Category Archives: The economy

Posts about the economy and matters economic

Take Back Control

Arguably, the most successful soundbite of last year’s EU referendum campaign was “take back control”, used by the Leave team. It was delusional, of course, based upon the ridiculous idea that Little Britain could be master of its own destiny outside the EU. The realpolitik of 21st century capitalism means that the mega-rich and multinational corporations are free to move capital – and jobs – around the globe. This makes pure fantasy the idea that one medium-sized country can be in control. Standing together with like-minded countries in a bloc like the EU gives some chance of the needs of the people winning – sometimes – against the rich, powerful and footloose. On our own, forget it.

But the idea – and the phrase – caught the imagination of many, assuming they didn’t think too deeply about it.

Ironically, one year on from the referendum, the idea of taking back control – in a different sense from before – is really beginning to catch on. And, this time, it’s a development of which I approve. Two recent events best illustrate my point.

The 2017 General Election

Once again, the pollsters got it wrong. The Tories’ loss of overall majority came as a surprise and, this time, a pleasant one for me. (The shocks of 1970, 1992 and 2015 were three times too many for one lifetime!) There genuinely seem to be signs of change. Specifically, I mean signs that more and more voters are seeing the Tories and their austerity agenda in its true colours: as a way of reinforcing the power and wealth of a minority at the expense of everyone else.

People are beginning to see the value of the public sphere: the schools, hospitals, police, firefighters, public infrastructure, clean air, enforcement of reasonable regulations for safety in employment, and many more. It extends to an appreciation of the longer-term strategic view that public ownership can give to areas such as blue-sky R&D and in the energy sector.

For three and a half decades, government and economists have asserted the supremacy of free market fundamentalism. They assert that free markets, unfettered by government interference, will produce the best of all possible outcomes. For the poor, their concerns and fears are vilified or ignored. At long last, an increasing number of people see that assertion for what it is: a lie.

They can see with their own eyes that the average worker is still worse off than before the 2007-8 global financial crash. They can see the rise of low quality, insecure jobs and the sham self-employment. They see ruthless employers increasingly treating their workforce with contempt. Too many people feel they have no control over their lives. Job insecurity means they cannot make sensible plans for the future, about basic matters such as housing and starting a family. For the rich, every whim and opinion is indulged and flattered.

The recent general election result showed that more people have seen through the Tories’ lies. Corbyn’s Labour Party finally gave them a real choice: a chance to get back some control. Emphasis on workers’ rights and the renationalisation of railways and utilities is seen to make sense. Private utilities casually rip off their customers – their nationalised forebears never exploited them in that way.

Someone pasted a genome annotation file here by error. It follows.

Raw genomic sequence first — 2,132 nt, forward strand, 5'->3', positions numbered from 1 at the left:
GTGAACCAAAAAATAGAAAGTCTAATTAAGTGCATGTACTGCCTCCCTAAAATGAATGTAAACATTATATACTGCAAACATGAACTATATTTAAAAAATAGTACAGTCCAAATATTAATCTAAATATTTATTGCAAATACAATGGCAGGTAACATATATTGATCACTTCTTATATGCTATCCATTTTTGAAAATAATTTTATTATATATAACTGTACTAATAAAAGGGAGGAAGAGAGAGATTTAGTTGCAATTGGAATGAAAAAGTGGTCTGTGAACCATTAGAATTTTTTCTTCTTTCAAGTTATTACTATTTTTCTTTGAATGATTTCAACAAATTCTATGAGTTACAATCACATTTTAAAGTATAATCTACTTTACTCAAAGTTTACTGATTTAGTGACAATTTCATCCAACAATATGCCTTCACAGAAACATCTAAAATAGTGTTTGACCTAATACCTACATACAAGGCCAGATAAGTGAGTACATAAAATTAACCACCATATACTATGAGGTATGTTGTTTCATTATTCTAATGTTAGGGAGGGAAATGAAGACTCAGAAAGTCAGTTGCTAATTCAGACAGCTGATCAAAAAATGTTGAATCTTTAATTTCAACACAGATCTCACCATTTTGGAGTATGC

The Grenfell Tower Tragedy

And then came that most unimaginably awful, utterly avoidable tragedy: the Grenfell Tower fire. Four weeks on, those who have lost their homes and those who have lost loved ones still haven’t had their questions answered. Still the authorities, above all Kensington and Chelsea Council, are failing in their most basic obligations to the residents. Most of the support and help for practical, emotional and psychological issues still seem to be given by volunteers and community organisations. Yet Kensington and Chelsea is the UK’s richest authority, with nearly £300m in its reserves. The total breakdown of trust between the state and the citizens of the area is palpably raw and tragic. The Grenfell residents aren’t being given even the basic answers to help begin a grieving process and to rebuild their lives. The lack of control they have over their present and future lives screams out every minute of every ghastly day.

Out of Control

Whilst in no way comparable, I remember clearly the moment I found out my first wife, in her mid-40s, had been diagnosed with cancer. There was an overwhelming sense that our lives had, very suddenly, got totally out of control. Over the following few days, through our own research and with good support from medical staff answering our many questions, we began to feel better able to cope. The cancer hadn’t gone away, but we had more information to begin to make sense of it all and gain a feeling of control once again.

It would be simply wrong, impertinent and insulting to the Grenfell victims to say I know how they feel. But it is, after all, a defining feature of being human that we try, however inadequately, to empathise with those who are suffering. All I can say with any certainty is that it must be massively, massively worse than what I went through – unimaginably so.

A Turning Point?

It feels like the Grenfell fire and its aftermath is a turning point: I really, really hope it is. Grenfell, or something like it, is what happens after thirty-five years of inhumane economic policy, treating humans simply as economic units. And, as economic units, the rich and powerful are treated with utmost respect; the poor and vulnerable with utmost contempt. I sense that people really have had enough, at last.